When it was all final I took a trip to France to visit Michel, a missionary priest I was very close to in Malawi during my Peace Corps days. He was the godfather of my son born there, had been to visit us here twice, and was then retired in southern France. I dreaded telling him about the divorce; he was so close to our family and it felt like such a failure. I couldn’t bear that he’d be disappointed in me or us. I’d written to him ahead of time so it wasn’t a surprise when I arrived. I knew he’d still love me, that wasn’t ever a concern but just having to admit my marriage failed was hard. I stayed in a guest room in the retirement home and shared daily meals and mass with the White Fathers. I prayed and cried, still sorting out how to rebuild what I lost. I prayed for my family, that my kids would be ok, that I would figure out how to make a good life on my own. I was careful not to demonize my ex and Michel never asked for many details. One afternoon, after an amazing lunch in the dining hall where the retired fathers swallowed their medications with their wine, Michel took a nap. I sat quietly in his room and looked around for something to read while he slept. I pulled a photo album off a shelf labeled “Visit to America 1995” and opened it. The album held photos of his last visit to Maine when he’d visited the kids’ school and told stories of D Day. There was a photo of me sitting at our dining table and underneath was written “Linda, my great friend from America”. Next to it was a photo turned backside out. I pulled back the plastic and turned the photo over. It was my husband with the line under it, “Joe, my great friend from America.” I looked at Michel asleep on his bed and wept. He must have done this when he’d received my letter explaining what had happened to us, turning the photo over as a statement. Finding his gesture was an incredible validation for me. I thought how he hadn’t ripped it up and thrown it away. He was leaving room for the possibility of healing and reconciliation. I put the album back on the shelf and never told him I’d seen that. A few weeks after I returned home, Michel wrote to tell me he’d been diagnosed with acute leukemia and he died six weeks later. I am so eternally grateful I made that trip.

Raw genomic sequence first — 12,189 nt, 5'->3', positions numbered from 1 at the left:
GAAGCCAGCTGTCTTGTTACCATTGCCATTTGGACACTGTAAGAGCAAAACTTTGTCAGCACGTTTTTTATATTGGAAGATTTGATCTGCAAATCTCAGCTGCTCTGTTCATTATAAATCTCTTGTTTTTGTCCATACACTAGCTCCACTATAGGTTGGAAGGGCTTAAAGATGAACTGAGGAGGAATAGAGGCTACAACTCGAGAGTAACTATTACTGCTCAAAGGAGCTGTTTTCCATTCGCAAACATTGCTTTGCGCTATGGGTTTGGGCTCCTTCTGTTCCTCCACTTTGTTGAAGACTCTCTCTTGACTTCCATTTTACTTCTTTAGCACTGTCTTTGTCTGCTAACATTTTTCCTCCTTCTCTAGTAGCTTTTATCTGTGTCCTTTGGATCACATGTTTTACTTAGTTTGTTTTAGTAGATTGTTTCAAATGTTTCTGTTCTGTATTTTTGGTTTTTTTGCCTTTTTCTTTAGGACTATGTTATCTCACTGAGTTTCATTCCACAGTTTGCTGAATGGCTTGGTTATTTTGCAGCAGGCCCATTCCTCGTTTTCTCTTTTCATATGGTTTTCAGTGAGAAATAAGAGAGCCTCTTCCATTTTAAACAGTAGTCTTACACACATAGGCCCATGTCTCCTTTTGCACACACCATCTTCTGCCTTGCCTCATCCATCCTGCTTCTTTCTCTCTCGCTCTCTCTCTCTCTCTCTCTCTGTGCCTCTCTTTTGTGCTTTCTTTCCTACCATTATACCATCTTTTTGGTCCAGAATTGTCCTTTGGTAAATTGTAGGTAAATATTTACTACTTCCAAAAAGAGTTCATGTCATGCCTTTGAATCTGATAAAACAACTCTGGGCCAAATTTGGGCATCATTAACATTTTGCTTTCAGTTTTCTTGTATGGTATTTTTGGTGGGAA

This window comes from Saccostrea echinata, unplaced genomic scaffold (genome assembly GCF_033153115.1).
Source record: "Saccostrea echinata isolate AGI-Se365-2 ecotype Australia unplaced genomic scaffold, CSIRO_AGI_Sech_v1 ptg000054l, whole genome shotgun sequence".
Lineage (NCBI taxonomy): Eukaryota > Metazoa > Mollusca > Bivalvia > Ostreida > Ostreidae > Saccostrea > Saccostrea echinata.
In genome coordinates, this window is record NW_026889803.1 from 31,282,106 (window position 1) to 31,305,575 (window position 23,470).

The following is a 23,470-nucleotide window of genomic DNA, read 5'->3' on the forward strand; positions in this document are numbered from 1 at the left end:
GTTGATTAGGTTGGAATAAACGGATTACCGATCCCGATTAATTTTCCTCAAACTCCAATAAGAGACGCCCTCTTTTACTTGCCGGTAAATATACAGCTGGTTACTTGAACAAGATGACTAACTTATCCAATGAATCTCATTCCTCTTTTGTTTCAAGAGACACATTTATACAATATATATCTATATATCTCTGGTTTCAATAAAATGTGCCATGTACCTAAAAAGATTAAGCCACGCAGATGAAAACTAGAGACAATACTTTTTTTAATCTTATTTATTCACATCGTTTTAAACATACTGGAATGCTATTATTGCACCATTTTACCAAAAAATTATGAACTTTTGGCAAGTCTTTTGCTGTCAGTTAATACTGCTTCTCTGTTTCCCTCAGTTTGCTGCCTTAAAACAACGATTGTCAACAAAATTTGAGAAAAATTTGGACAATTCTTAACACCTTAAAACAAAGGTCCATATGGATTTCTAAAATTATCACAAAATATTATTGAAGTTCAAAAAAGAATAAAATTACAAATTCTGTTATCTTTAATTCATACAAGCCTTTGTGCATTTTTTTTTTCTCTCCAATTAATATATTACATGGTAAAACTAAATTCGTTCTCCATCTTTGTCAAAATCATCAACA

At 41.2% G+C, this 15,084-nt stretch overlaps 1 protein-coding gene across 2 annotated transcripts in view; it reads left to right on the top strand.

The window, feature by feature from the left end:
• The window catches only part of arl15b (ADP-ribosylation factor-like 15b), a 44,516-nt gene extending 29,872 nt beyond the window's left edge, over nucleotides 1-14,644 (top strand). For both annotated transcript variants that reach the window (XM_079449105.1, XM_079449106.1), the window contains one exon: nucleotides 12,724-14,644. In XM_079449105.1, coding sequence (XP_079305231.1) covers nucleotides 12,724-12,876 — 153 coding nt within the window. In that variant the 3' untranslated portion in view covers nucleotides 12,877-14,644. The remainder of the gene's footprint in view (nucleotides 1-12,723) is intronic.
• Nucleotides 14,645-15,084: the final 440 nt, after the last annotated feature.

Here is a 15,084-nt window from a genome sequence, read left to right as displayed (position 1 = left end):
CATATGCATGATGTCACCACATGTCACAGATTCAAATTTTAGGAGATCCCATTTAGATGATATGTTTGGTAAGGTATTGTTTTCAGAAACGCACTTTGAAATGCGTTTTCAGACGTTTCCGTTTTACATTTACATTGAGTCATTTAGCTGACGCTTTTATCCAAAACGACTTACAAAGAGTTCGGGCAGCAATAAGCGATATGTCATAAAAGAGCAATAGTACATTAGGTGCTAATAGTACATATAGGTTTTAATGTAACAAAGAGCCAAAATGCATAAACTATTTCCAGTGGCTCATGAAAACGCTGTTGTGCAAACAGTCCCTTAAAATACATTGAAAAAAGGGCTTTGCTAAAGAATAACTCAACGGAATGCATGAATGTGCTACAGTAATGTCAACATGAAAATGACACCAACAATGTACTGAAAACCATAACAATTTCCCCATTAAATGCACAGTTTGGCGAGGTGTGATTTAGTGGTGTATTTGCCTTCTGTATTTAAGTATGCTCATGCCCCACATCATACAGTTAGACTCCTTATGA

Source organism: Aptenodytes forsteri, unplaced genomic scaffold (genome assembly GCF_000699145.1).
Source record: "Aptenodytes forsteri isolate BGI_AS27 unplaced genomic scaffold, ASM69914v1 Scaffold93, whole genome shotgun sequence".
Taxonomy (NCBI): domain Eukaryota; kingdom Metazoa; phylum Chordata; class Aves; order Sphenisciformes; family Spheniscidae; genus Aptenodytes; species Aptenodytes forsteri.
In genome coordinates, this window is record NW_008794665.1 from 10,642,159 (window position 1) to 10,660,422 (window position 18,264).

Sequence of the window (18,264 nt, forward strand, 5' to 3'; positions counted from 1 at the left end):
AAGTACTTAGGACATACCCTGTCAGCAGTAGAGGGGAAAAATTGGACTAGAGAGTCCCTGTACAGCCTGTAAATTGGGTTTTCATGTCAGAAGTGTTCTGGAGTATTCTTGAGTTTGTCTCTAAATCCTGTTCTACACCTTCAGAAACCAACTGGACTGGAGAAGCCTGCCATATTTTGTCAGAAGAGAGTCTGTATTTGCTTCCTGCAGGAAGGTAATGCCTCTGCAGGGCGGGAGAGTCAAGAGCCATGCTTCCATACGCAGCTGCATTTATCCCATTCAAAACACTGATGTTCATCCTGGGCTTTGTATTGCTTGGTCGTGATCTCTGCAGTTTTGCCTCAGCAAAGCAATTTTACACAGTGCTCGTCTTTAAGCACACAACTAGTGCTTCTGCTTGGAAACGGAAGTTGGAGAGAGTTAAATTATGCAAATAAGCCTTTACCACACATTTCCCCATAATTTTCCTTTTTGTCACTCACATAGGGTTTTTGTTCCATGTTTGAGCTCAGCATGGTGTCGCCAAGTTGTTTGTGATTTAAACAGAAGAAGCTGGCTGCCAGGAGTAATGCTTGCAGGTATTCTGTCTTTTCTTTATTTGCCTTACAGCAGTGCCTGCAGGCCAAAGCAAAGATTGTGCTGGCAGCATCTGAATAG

I know I am only a small speck in this complicated country. I know my story is only one of zillions that didn’t turn out so well. But I do believe we can recover from this blight in our history and build something better. We’ve got so much of the world behind us who know what’s in the nose and what’s in the wind, ready to turn over the photo of the last four years.
Love to all,